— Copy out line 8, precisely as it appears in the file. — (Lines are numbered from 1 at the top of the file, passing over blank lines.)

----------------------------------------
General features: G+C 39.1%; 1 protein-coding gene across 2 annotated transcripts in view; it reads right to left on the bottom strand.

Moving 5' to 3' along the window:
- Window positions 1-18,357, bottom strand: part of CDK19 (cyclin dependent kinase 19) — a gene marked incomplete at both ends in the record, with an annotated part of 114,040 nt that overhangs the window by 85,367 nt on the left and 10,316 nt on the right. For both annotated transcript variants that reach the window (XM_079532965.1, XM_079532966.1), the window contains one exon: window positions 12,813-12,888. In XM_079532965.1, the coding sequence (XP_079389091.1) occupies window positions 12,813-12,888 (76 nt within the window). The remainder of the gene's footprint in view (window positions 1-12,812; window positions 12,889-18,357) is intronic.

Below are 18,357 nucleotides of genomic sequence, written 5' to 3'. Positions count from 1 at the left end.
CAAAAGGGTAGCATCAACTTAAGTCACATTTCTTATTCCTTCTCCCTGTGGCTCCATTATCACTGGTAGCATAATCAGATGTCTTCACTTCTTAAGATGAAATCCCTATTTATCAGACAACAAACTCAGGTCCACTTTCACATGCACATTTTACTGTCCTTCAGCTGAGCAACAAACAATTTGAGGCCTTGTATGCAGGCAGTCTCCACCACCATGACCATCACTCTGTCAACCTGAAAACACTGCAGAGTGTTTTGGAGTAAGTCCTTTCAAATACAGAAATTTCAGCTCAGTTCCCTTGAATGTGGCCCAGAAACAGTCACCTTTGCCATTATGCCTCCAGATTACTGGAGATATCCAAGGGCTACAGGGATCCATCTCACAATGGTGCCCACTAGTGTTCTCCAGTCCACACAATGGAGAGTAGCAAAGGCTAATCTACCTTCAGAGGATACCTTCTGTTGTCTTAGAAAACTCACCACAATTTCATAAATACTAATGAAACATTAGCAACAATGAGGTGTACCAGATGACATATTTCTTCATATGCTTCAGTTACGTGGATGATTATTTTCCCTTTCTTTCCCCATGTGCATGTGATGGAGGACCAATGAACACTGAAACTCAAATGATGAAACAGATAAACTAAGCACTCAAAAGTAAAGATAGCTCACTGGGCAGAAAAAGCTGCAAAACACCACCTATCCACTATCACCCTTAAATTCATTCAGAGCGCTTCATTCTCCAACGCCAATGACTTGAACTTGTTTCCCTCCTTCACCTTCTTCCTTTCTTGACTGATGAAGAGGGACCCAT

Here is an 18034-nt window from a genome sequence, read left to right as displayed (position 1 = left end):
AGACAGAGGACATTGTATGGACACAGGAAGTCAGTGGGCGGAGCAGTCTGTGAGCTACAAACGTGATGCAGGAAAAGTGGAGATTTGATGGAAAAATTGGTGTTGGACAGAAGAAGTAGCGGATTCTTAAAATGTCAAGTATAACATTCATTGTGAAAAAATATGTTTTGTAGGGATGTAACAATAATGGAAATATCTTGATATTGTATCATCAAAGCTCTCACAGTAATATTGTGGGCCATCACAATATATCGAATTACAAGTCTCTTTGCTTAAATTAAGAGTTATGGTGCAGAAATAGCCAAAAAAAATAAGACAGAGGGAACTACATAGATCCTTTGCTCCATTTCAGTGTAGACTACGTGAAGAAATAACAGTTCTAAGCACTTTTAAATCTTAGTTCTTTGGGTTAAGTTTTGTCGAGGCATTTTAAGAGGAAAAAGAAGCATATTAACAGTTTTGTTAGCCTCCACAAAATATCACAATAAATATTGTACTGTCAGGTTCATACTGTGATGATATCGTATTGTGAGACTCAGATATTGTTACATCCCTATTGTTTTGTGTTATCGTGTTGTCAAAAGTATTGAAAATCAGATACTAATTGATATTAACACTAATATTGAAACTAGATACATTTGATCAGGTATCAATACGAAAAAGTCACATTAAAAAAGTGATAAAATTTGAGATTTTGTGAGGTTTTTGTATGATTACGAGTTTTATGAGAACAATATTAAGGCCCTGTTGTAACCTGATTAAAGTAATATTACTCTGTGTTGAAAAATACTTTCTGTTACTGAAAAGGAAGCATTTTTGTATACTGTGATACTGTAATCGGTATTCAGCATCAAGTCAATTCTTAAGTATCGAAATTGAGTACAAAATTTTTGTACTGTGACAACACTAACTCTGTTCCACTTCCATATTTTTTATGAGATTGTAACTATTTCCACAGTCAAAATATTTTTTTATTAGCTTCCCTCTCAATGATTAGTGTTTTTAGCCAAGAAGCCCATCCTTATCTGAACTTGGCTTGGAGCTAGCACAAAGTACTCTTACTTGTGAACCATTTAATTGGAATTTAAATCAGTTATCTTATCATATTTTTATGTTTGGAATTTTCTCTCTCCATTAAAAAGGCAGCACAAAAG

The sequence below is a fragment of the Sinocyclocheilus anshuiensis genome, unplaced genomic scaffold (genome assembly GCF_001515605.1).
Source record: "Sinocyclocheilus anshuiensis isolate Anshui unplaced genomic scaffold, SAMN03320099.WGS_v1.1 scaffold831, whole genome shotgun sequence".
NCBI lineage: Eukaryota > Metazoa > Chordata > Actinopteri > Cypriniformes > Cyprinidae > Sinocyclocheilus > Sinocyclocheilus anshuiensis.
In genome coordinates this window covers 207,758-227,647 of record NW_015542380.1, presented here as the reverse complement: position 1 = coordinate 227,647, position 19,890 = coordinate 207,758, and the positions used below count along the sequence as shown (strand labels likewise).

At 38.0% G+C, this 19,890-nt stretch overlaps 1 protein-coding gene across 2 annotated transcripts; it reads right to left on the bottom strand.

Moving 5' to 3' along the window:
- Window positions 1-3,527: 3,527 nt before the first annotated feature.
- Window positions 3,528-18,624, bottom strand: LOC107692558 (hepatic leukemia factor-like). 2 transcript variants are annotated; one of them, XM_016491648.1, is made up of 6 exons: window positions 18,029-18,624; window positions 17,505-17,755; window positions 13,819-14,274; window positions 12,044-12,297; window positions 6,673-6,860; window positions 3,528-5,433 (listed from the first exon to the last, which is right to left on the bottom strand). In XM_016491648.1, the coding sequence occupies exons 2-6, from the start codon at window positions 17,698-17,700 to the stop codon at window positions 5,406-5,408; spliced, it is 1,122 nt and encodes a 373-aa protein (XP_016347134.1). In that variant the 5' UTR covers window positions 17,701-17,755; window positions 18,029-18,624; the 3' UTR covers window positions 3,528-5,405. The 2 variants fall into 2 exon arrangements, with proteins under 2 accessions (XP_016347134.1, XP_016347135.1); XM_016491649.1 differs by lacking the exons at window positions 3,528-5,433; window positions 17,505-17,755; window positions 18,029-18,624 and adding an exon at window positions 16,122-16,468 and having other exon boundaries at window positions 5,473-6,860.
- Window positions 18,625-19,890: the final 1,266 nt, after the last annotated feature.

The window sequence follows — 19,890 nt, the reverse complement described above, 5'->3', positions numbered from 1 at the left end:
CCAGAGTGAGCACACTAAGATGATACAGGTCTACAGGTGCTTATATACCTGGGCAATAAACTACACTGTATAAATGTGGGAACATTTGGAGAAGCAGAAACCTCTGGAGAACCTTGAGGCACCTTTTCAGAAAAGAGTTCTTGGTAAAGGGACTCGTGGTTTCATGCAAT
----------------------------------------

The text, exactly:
The sequence below is a fragment of the Sinocyclocheilus anshuiensis genome, unplaced genomic scaffold (genome assembly GCF_001515605.1).